On Monday, it seemed achieving a majority opinion would suffice to advise Congress, based on encouraging letters from the Republican leaders from the House and Senate. "I would rather see from the commission a clear and unambiguous policy proposal that achieved majority support than a vague supermajority recommendation that can be interpreted in many different ways here on Capitol Hill," Senate Majority Leader Trent Lott wrote.

    But Senate Minority Leader Tom Daschle said the commission was required to reach a two-thirds agreement on proposals forwarded to Congress.

    Taking their lead from Congress, commission members sparred on the issue of the two-thirds requirement throughout the meeting, with LeBrun even suggesting that the state and local officials may sue the panel to prevent its report from being filed if they are not able to reach a two-thirds consensus.

    "It's been discussed, but no decision has been made," LeBrun said. "I think we're all very disappointed by what passed."

    The main sticking point that kept the group from reaching the supermajority was determining where an Internet company is physically located and doing business, referred to as a nexus. Online companies tend to favor a narrow definition while state and local governments argue that any physical presence which impacts infrastructure opens them to taxation.

    "This is really a simple debate," Utah Gov. Michael Leavitt said. "Do we want to create a permanent special privilege for retailers and buyers online so they don't have to pay for roads and schools while everyone else has to pay more?"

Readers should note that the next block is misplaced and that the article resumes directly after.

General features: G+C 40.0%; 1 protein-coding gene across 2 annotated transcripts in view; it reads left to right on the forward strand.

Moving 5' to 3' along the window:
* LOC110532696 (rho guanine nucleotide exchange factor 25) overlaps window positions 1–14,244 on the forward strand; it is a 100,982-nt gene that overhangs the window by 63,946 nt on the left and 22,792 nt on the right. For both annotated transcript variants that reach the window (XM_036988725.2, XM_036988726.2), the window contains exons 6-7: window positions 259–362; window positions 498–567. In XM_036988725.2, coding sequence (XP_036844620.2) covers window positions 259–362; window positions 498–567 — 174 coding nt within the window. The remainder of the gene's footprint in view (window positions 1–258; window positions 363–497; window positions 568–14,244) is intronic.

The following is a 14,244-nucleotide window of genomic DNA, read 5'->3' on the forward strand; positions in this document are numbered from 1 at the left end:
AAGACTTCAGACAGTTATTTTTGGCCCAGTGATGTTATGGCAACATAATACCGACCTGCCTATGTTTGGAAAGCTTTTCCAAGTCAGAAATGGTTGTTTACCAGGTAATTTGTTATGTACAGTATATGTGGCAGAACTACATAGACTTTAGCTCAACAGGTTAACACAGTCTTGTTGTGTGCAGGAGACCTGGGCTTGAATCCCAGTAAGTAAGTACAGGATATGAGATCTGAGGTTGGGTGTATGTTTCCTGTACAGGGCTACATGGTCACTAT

But the business interests argued that they were not trying to get a tax break for themselves, since consumers usually pay sales taxes such as those on telecommunications and e-commerce sales. Meanwhile, Commissioner Dean Andal of the California Board of Equalization said that many states and the federal courts already recognize the nexus exemptions the business coalition was pushing for.

    "The safe harbors for nexus--all of them are existing law," Andal said. But he added, "they're not always honored in every state."

    Going into the meeting, there were four distinct factions. Led by Virginia Gov. James Gilmore, conservative commission members pushed for cutting current taxes on telecommunications and prohibiting future taxes on Internet sales.

    Ideologically opposed to Gilmore's group was the faction led by Leavitt, also a Republican. Including several state and local government officials, Leavitt's group wanted to give states the authority to tax e-commerce transactions and was concerned about states and local governments losing revenue due to tax cuts.

    In the middle was the business coalition, which put forward a compromise in January to bridge the differences between Leavitt and Gilmore's factions. The proposal gave tax cuts to the anti-taxers while holding out the promise that states could eventually tax e-commerce transactions.

    But a compromise wasn't reached, and instead of getting support from Leavitt, the business coalition and Gilmore's group acted as an 11-vote block throughout the Dallas meeting.

    The three Clinton administration representatives who abstained from voting said they would only support items with broad consensus.

    "If you look out at the world right now, the business caucus proposal has drawn the opposition of an overwhelming number of state and local officials," said commissioner Andrew Pincus, general counsel for the U.S. Department of Commerce. "This is not a partisan thing. It's bi-partisan."

    But the actions by the Clinton officials caused much consternation on the part of the business coalition and Gilmore factions.

    "This are tough issues," commissioner Stan Sokul said. "It would have been nice to have known how the administration felt on these issues."